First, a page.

Physical Fitness in Prepubescent Children: An Update

By Marta, Carlos; Marinho, Daniel A. et al. | Journal of Physical Education and Sport, December 2012 | Go to article overview

Physical Fitness in Prepubescent Children: An Update


Marta, Carlos, Marinho, Daniel A., Marques, Mário C., Journal of Physical Education and Sport


Introduction

Physical fitness is a major marker of health status at any age (Ortega et al., 2007). The recognition that physical fitness is a key determinant in healthy lifestyles based increasingly on criteria referenced to general health and not merely to motor performance has produced a wide range of studies on the influence of various factors on physical fitness levels, in particular the influence of body fat and physical activity. However, there are few studies that link somatotype with fitness in young people. Most studies in this context refer to the influence of body mass index in the motor performance in youth, but somatotype has been found to be inherited to a greater extent than body mass index (Reis et al., 2007).

Unfortunately, there exist evidences suggesting that physical activity (WHO, 2010) and physical fitness (Matton et al., 2007) has declined worldwide in the last decades among children. One of the pointed reasons for this decreased levels is that there is an apparent avoidance of children of the physical education classes and regular physical activity (Roetert, 2004) due, in part, to lack of planning that takes into account the interest, motivation and success of children in the execution of the exercises, respecting the differences between them, including gender differences (Haff, 2003). Physical education classes or extracurricular activities commonly include boys and girls, and this requires teachers, coaches and trainers to establish a match between the goals they want to achieve and the specificity of each gender (NIH, 1996).

Because of the low aerobic capacity in children is associated with risk factors of cardiovascular disease (Anderssen et al., 2007), the majority of the research has focused on activities that enhance cardiorespiratory fitness disregarding, for instance, neuromotor fitness conditions based on muscular strength (Cepero et al., 2011). However, it is recognized that youth strength training can be a safe and effective method of conditioning and should be an important component of youth fitness programs, health promotion objectives, and injury prevention (Faigenbaum et al., 2009). Increasing both aerobic and muscular fitness is essential for promoting health and should be a desirable goal in a training program (Taanila et al., 2011).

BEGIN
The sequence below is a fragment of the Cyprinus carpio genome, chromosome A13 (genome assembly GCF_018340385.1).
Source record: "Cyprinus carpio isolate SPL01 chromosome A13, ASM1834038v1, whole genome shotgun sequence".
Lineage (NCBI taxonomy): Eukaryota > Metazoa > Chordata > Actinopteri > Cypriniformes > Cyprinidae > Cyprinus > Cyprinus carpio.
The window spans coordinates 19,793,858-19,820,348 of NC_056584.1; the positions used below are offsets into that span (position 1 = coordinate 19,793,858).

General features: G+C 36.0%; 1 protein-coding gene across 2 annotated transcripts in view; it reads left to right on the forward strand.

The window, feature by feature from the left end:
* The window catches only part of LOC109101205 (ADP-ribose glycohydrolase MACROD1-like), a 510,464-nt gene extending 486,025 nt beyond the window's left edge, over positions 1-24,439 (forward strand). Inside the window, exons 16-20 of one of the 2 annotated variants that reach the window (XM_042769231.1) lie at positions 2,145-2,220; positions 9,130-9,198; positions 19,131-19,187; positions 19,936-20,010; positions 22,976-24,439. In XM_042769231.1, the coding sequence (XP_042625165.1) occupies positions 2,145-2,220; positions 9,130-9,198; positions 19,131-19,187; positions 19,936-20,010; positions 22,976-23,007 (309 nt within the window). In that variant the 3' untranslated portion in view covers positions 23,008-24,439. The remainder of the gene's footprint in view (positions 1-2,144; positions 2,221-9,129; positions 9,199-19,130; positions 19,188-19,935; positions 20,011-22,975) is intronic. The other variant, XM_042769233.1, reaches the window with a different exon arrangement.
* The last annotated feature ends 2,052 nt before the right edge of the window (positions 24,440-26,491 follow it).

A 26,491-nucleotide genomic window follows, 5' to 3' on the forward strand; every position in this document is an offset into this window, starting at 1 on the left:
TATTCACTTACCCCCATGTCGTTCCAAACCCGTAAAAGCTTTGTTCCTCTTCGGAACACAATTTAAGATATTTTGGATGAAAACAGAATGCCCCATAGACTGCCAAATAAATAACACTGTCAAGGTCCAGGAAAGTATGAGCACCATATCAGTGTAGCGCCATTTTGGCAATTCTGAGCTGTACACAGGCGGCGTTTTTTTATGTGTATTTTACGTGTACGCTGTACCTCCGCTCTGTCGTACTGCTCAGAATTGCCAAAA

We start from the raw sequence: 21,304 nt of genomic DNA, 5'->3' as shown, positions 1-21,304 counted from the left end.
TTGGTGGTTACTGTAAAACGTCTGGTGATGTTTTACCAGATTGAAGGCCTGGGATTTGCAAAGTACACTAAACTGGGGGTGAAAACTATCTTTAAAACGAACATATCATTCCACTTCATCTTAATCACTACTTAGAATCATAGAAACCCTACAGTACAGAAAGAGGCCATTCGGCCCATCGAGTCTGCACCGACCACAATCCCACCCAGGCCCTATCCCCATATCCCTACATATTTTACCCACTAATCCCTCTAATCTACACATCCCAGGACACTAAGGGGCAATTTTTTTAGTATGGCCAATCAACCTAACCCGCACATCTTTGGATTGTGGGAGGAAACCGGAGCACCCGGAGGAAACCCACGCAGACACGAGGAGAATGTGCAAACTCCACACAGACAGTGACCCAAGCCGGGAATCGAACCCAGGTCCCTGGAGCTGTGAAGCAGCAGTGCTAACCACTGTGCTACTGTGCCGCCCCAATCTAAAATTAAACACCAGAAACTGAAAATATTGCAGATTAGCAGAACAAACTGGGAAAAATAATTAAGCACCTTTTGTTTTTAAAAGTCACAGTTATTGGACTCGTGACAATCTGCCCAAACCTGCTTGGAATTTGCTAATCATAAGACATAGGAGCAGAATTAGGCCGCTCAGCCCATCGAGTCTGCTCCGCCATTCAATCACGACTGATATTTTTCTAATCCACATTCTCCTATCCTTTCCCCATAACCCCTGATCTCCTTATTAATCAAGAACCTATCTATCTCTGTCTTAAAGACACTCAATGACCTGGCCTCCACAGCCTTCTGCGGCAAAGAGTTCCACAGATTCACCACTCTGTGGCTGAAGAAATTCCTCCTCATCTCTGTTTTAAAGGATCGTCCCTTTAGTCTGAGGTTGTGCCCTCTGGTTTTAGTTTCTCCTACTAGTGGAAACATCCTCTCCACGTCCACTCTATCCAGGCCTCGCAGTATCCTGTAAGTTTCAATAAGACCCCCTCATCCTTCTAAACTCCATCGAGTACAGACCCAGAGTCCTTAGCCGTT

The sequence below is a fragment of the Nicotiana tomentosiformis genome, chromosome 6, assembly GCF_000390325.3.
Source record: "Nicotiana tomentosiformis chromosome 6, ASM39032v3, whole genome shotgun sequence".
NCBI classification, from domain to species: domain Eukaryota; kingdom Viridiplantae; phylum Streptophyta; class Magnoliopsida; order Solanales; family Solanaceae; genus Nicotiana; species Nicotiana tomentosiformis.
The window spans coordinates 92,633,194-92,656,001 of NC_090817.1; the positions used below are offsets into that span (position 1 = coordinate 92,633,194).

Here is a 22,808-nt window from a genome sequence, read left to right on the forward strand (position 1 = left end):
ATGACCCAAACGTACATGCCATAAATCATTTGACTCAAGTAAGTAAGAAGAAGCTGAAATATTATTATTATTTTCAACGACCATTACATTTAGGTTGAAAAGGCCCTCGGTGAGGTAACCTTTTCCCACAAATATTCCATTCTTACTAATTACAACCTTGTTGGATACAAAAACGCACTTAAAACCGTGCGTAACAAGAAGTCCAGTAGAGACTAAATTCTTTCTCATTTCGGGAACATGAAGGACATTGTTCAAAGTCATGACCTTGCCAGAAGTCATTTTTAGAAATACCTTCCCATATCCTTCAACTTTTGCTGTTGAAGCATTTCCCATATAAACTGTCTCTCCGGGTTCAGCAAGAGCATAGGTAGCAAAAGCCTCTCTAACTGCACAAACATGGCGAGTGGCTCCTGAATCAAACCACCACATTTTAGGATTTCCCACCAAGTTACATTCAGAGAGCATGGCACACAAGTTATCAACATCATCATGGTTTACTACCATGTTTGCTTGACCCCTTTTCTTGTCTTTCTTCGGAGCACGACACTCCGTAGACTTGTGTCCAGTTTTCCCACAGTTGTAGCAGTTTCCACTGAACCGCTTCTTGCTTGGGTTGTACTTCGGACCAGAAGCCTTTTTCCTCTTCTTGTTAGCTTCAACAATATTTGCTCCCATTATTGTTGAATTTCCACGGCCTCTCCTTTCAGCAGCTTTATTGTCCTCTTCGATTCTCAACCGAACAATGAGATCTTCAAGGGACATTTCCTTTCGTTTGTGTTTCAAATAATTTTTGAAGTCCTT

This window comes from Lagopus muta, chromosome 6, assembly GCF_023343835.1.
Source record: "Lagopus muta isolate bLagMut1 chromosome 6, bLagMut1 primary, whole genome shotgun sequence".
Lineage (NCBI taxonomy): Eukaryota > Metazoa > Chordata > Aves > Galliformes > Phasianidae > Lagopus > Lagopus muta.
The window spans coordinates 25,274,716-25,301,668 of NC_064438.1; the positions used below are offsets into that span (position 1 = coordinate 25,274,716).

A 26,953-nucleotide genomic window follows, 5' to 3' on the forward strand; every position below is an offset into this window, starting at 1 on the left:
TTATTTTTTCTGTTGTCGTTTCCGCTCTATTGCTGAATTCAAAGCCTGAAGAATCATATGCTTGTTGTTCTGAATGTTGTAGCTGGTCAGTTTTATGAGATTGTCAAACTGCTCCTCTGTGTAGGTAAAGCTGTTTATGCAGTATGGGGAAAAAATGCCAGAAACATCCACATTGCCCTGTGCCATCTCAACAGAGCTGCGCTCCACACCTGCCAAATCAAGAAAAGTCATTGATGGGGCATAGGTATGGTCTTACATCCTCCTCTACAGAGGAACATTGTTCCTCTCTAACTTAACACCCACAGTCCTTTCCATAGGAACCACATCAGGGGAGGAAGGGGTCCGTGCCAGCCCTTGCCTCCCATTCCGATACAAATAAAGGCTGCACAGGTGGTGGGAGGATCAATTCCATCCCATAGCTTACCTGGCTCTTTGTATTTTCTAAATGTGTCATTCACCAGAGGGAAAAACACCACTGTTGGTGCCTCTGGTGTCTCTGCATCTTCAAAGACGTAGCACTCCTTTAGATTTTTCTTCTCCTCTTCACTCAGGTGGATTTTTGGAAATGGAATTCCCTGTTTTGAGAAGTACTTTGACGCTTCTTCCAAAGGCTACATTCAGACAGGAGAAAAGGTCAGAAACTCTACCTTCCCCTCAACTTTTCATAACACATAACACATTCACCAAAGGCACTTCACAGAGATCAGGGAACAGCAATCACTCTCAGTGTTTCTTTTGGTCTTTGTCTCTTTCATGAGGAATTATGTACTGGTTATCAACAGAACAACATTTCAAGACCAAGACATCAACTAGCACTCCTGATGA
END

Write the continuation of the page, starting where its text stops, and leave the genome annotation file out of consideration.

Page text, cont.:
What often happens is that resistance and endurance training are regularly performed concurrently at school or extracurricular activities (Santos et al, 2012), as well as in most exercise programs in wellness, fitness, and rehabilitative settings in an attempt to obtain gains in more than 1 physiologic system to achieve total conditioning, to meet functional demands, or to improve several health-related components simultaneously (Shaw et al., 2009). So it is important to know if performing resistance and endurance training in the same workout does not affect strength development in children, usually referred to as "interference phenomenon" (García-Pallarés & Izquierdo 2011).

Physical fitness

The term physical fitness is often erroneously used as a synonym for aerobic fitness rather than as an umbrella term to embrace all health-related fitness components (Hands et al., 2009). Physical fitness in children has been defined as the aptitude to realize physic tasks without fatigue related to the cardiorespiratory general resistance, muscular specific resistance, and the levels of muscular force, extent of movement, speed and coordination (Deforche et al., 2003). The majority of studies on the physical fitness centered on the aerobic capacity, neglecting the neuromotor aptitude based on the muscular force, flexibility and speed (Cepero et al., 2011). However, the improvements in the muscular capacity, the speed and agility, instead of the aerobic capacity, seem to have a positive effect on the musculoskeletal health. Armstrong and Welsman (1997) reported that the neuromotor system can be as important as the aerobic capacity in the maintenance of the health. …

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